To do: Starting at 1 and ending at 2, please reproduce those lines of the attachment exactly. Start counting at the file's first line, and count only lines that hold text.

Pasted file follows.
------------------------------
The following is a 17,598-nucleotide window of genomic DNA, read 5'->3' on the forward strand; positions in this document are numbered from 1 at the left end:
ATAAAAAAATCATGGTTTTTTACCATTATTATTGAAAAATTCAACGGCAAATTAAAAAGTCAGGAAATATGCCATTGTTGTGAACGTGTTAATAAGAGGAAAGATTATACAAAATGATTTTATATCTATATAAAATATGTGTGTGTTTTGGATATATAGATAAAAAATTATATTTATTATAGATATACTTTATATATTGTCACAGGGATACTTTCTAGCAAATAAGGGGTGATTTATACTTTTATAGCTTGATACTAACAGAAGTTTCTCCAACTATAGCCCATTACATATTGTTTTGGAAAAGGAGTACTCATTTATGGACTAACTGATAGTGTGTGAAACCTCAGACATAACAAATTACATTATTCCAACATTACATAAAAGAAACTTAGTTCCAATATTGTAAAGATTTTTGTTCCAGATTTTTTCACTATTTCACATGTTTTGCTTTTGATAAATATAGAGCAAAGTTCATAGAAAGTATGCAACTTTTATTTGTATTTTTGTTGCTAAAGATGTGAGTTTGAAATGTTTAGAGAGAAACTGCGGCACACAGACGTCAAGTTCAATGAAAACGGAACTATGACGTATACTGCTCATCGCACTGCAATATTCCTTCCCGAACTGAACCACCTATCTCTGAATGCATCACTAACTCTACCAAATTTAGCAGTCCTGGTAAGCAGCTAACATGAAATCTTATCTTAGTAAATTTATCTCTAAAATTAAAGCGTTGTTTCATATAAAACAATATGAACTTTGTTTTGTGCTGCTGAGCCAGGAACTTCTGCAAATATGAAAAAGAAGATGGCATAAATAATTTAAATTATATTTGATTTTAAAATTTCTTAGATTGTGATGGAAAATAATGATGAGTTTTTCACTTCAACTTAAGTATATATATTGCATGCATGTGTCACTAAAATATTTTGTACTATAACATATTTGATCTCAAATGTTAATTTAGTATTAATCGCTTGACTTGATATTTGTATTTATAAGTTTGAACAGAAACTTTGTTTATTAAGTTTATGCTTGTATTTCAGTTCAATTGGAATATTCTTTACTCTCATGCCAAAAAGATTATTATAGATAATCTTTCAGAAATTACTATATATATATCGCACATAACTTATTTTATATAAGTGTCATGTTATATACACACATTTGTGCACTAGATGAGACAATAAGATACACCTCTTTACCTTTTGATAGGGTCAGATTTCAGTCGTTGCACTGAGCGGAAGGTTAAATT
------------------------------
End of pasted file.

The following is a 17,598-nucleotide window of genomic DNA, read 5'->3' on the forward strand; positions in this document are numbered from 1 at the left end:
ATAAAAAAATCATGGTTTTTTACCATTATTATTGAAAAATTCAACGGCAAATTAAAAAGTCAGGAAATATGCCATTGTTGTGAACGTGTTAATAAGAGGAAAGATTATACAAAATGATTTTATATCTATATAAAATATGTGTGTGTTTTGGATATATAGATAAAAAATTATATTTATTATAGATATACTTTATATATTGTCACAGGGATACTTTCTAGCAAATAAGGGGTGATTTATACTTTTATAGCTTGATACTAACAGAAGTTTCTCCAACTATAGCCCATTACATATTGTTTTGGAAAAGGAGTACTCATTTATGGACTAACTGATAGTGTGTGAAACCTCAGACATAACAAATTACATTATTCCAACATTACATAAAAGAAACTTAGTTCCAATATTGTAAAGATTTTTGTTCCAGATTTTTTCACTATTTCACATGTTTTGCTTTTGATAAATATAGAGCAAAGTTCATAGAAAGTATGCAACTTTTATTTGTATTTTTGTTGCTAAAGATGTGAGTTTGAAATGTTTAGAGAGAAACTGCGGCACACAGACGTCAAGTTCAATGAAAACGGAACTATGACGTATACTGCTCATCGCACTGCAATATTCCTTCCCGAACTGAACCACCTATCTCTGAATGCATCACTAACTCTACCAAATTTAGCAGTCCTGGTAAGCAGCTAACATGAAATCTTATCTTAGTAAATTTATCTCTAAAATTAAAGCGTTGTTTCATATAAAACAATATGAACTTTGTTTTGTGCTGCTGAGCCAGGAACTTCTGCAAATATGAAAAAGAAGATGGCATAAATAATTTAAATTATATTTGATTTTAAAATTTCTTAGATTGTGATGGAAAATAATGATGAGTTTTTCACTTCAACTTAAGTATATATATTGCATGCATGTGTCACTAAAATATTTTGTACTATAACATATTTGATCTCAAATGTTAATTTAGTATTAATCGCTTGACTTGATATTTGTATTTATAAGTTTGAACAGAAACTTTGTTTATTAAGTTTATGCTTGTATTTCAGTTCAATTGGAATATTCTTTACTCTCATGCCAAAAAGATTATTATAGATAATCTTTCAGAAATTACTATATATATATCGCACATAACTTATTTTATATAAGTGTCATGTTATATACACACATTTGTGCACTAGATGAGACAATAAGATACACCTCTTTACCTTTTGATAGGGTCAGATTTCAGTCGTTGCACTGAGCGGAAGGTTAAATT